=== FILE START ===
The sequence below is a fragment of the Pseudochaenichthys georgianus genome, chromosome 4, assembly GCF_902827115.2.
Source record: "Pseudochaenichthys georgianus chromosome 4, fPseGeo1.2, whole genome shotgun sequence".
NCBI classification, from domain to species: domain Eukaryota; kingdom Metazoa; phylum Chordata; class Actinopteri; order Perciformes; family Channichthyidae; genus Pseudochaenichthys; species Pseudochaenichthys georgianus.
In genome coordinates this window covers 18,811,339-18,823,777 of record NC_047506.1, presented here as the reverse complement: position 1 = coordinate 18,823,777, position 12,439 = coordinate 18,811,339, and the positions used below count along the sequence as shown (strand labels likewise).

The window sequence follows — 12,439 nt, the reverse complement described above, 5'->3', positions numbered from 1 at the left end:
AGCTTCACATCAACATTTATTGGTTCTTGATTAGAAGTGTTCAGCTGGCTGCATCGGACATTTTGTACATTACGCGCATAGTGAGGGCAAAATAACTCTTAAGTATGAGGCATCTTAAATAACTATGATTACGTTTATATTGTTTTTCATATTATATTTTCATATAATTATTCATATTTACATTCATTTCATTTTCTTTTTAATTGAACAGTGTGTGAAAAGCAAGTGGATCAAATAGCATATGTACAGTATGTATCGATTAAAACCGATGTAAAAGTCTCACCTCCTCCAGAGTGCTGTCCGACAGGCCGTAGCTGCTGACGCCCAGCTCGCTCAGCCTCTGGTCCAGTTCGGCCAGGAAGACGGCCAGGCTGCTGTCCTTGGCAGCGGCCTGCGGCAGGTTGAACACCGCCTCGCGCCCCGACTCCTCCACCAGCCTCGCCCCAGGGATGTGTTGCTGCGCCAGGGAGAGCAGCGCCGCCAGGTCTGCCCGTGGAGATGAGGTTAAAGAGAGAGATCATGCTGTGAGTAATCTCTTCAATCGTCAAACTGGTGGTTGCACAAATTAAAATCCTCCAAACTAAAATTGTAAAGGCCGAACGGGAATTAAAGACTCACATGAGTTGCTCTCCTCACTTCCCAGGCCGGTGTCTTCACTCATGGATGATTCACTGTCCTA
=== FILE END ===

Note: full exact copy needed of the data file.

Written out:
The sequence below is a fragment of the Pseudochaenichthys georgianus genome, chromosome 4, assembly GCF_902827115.2.
Source record: "Pseudochaenichthys georgianus chromosome 4, fPseGeo1.2, whole genome shotgun sequence".
NCBI classification, from domain to species: domain Eukaryota; kingdom Metazoa; phylum Chordata; class Actinopteri; order Perciformes; family Channichthyidae; genus Pseudochaenichthys; species Pseudochaenichthys georgianus.
In genome coordinates this window covers 18,811,339-18,823,777 of record NC_047506.1, presented here as the reverse complement: position 1 = coordinate 18,823,777, position 12,439 = coordinate 18,811,339, and the positions used below count along the sequence as shown (strand labels likewise).

The window sequence follows — 12,439 nt, the reverse complement described above, 5'->3', positions numbered from 1 at the left end:
AGCTTCACATCAACATTTATTGGTTCTTGATTAGAAGTGTTCAGCTGGCTGCATCGGACATTTTGTACATTACGCGCATAGTGAGGGCAAAATAACTCTTAAGTATGAGGCATCTTAAATAACTATGATTACGTTTATATTGTTTTTCATATTATATTTTCATATAATTATTCATATTTACATTCATTTCATTTTCTTTTTAATTGAACAGTGTGTGAAAAGCAAGTGGATCAAATAGCATATGTACAGTATGTATCGATTAAAACCGATGTAAAAGTCTCACCTCCTCCAGAGTGCTGTCCGACAGGCCGTAGCTGCTGACGCCCAGCTCGCTCAGCCTCTGGTCCAGTTCGGCCAGGAAGACGGCCAGGCTGCTGTCCTTGGCAGCGGCCTGCGGCAGGTTGAACACCGCCTCGCGCCCCGACTCCTCCACCAGCCTCGCCCCAGGGATGTGTTGCTGCGCCAGGGAGAGCAGCGCCGCCAGGTCTGCCCGTGGAGATGAGGTTAAAGAGAGAGATCATGCTGTGAGTAATCTCTTCAATCGTCAAACTGGTGGTTGCACAAATTAAAATCCTCCAAACTAAAATTGTAAAGGCCGAACGGGAATTAAAGACTCACATGAGTTGCTCTCCTCACTTCCCAGGCCGGTGTCTTCACTCATGGATGATTCACTGTCCTA